Asher to Ashes
I came to this quite by accident. I was looking for recent appearances by Jane Asher. There is a bit, it turns out, at the end of the “bonus” collection, where she plays herself.
But getting to that, I patiently watched this and tried to get it. No, I was trying to understand what it was and why I found it so unfunny. Conventional wisdom has it that this is a man’s world, and you can map that to certain broken institutions if you wish. But it is clear enough to me that there are specific varieties of guy humour. They do dominate, and much of it clearly eludes many women. Humour by itself is a mystery, and this even more so.
French and Saunders is humor for women, adapted to ordinary forms: skits and parody. It is very distinct in its approach. It may not be fair to extend this to all women’s humour or perspectives, but some differences are clear.
Mainstream guy humour has two noticeable elements:
- Pain or embarrassment of “the other,” sometimes when that reflects back on various common male inadequacies. This ranges from slapstick to “dumbness” (or intoxication). This is friendly to racism, sexism and so on. The underlying assumption is that there are two perspectives: the watcher is removed from the target.
- An obsession with logic, no matter how banal. A joke can come merely from an unexpected shift in meaning or perspective. Surprise is defined by deviation from the expected, and that is based more or less on logic.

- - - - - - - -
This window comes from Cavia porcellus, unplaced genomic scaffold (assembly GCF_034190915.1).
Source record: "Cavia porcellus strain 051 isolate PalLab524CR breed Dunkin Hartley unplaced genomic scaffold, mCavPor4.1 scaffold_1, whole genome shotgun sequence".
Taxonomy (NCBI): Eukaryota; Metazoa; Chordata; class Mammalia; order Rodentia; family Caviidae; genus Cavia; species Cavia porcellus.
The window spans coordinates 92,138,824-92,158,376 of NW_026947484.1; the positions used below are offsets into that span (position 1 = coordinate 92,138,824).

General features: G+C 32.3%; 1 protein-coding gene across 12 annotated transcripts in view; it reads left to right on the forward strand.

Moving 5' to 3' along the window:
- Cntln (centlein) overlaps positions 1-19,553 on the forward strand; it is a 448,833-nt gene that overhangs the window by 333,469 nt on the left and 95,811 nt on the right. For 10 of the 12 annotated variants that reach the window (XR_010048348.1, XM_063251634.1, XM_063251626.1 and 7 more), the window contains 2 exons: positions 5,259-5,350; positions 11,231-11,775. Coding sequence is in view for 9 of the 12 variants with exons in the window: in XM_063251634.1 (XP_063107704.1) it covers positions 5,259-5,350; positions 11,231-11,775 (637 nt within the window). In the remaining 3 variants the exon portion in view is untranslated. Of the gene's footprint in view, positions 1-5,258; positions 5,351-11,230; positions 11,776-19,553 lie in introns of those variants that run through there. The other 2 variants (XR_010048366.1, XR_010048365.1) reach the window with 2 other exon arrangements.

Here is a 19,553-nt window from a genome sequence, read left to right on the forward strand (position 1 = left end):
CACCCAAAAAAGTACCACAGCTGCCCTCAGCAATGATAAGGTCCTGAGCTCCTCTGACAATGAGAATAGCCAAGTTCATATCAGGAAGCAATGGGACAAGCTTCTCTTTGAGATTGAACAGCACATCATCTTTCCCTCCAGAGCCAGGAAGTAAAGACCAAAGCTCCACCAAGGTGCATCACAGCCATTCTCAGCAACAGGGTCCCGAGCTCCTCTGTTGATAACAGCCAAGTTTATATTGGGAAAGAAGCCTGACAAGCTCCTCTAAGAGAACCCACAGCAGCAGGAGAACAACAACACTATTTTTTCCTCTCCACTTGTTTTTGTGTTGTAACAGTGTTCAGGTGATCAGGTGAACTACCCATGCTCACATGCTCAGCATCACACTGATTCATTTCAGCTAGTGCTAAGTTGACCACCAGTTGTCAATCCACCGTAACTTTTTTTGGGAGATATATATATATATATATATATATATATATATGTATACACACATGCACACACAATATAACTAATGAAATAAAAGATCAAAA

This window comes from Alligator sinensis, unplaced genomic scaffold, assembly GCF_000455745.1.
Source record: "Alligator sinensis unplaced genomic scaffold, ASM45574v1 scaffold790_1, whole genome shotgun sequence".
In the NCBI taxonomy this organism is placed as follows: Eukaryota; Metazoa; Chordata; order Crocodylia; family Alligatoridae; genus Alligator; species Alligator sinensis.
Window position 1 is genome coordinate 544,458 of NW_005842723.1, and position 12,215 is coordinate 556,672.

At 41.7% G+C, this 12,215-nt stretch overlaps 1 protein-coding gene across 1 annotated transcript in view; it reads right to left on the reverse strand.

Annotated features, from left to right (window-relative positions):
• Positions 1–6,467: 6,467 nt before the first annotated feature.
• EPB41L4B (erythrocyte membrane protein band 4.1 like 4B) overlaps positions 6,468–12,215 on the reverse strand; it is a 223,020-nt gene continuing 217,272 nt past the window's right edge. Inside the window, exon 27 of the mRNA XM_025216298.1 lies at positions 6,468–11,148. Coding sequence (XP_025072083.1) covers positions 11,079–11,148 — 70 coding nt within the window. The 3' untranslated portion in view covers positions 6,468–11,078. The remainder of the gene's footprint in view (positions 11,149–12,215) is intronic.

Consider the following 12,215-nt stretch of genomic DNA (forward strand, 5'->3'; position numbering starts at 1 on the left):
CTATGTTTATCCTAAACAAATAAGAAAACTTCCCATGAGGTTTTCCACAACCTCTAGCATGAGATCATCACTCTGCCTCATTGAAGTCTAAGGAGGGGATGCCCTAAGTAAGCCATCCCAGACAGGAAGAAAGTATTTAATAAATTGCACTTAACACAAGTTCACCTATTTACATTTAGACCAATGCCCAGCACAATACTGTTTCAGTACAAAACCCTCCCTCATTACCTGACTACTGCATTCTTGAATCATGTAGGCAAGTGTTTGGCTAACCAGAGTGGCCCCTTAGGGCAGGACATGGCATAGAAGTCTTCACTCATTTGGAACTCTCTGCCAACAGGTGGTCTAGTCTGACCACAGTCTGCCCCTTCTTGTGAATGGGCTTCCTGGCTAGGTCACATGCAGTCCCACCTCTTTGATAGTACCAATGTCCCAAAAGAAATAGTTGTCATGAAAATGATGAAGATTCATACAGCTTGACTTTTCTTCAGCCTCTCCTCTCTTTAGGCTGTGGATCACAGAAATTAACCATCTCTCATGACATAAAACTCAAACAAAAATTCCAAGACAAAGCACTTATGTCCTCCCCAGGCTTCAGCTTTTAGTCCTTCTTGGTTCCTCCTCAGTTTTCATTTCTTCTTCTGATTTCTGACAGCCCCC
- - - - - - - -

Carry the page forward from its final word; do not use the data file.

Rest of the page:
My three experts (Lizzad, Rock, Milligan) master different recipes from these two pots.
But here we have something quite different. There is no recourse to logic, so shifts, layers and puns are out. Analogy is strong, but not as an anchor for laughs. There are not two distinct perspectives in the jokes. There is only one. These women are making fun of themselves. There is no “other.”
One form these two comics use is a seeming parody, building on common films and TeeVee shows. But the layer is not the guy layer where fun is made of how stupid the origin is. They fill the women in these parodies with making fun of the women themselves, identifying.
There is embarrassment, but it is not of the afflicted kind, but the inherited.
The whole thing is a tedious adventure that rewards.
Oh. Jane Asher, one of the four most influential women (with Yoko, Anita and Jackie) of the most influential decade? Influential not for themselves but how they worked through their men? She plays an overbearing acting teacher so that our two comics can act as themselves stewing in their inadequacies as comic actresses. The layers would be there in guy humour. Here they collapse into genetic angst.
Posted in 2011
Ted’s Evaluation — 2 of 3: Has some interesting elements.